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GEN BUS 360: Workplace Writing and Communication (Spring 2022)

Attributive Tags or Signal Phrases

Attributive tags, which are also called signal phrases, alert the reader that you are beginning to paraphrase or quote a source. Attributive tags also demonstrate the authority of your sources; giving proper credit to your sources demonstrates careful research and distinguishes your ideas from those of your source authors.

 

Approaches to Attribution

The following sentences show different ways of providing attribution in APA; attributive tags are bolded:

 

According to Kanter’s (2016) New York Times article, the E.U. plans to nearly double military spending in the next year.

A recent New York Times article reported that the E.U. plans to nearly double military spending in the next year (Kanter, 2016).

James Kanter (2016) explained that the E.U. plans to nearly double military spending in the next year.

 

Verbs for Attributive Tags

When your tag or signal phrase includes a verb, choose one appropriate for the context. Is your source arguing a point, making an observation, reporting a fact, drawing a conclusion, refuting an argument, or stating a belief? By choosing an appropriate verb, you make your source’s stance clear. In APA, sources are usually referred to in past tense.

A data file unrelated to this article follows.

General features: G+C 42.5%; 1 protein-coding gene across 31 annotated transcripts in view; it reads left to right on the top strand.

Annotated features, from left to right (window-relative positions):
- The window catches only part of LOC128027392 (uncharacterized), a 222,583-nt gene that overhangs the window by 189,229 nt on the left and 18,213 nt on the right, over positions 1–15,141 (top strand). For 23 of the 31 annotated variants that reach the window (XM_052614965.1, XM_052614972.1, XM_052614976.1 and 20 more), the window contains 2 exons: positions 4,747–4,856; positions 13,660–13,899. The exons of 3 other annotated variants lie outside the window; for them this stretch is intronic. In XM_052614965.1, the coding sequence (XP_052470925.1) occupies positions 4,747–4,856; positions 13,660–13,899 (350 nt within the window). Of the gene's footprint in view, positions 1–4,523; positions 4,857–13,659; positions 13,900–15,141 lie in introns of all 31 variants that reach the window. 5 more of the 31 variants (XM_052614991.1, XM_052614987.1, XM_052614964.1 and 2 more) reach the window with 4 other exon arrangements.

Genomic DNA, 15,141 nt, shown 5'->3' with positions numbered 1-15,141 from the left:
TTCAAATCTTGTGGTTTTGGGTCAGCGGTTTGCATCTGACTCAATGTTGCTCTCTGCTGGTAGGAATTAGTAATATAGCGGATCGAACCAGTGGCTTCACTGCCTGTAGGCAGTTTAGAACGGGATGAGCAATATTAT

acknowledged

commented

endorsed

reasoned

added

compared

granted

refuted

admitted

confirmed

illustrated

rejected

agreed

contended

implied

reported

argued

declared

insisted

responded

asserted

denied

noted

suggested

believed

disputed

observed

thought

claimed

emphasized

pointed out

wrote

Content Credit

Content on this page was created by the Business Communication team at the Wisconsin School of Business.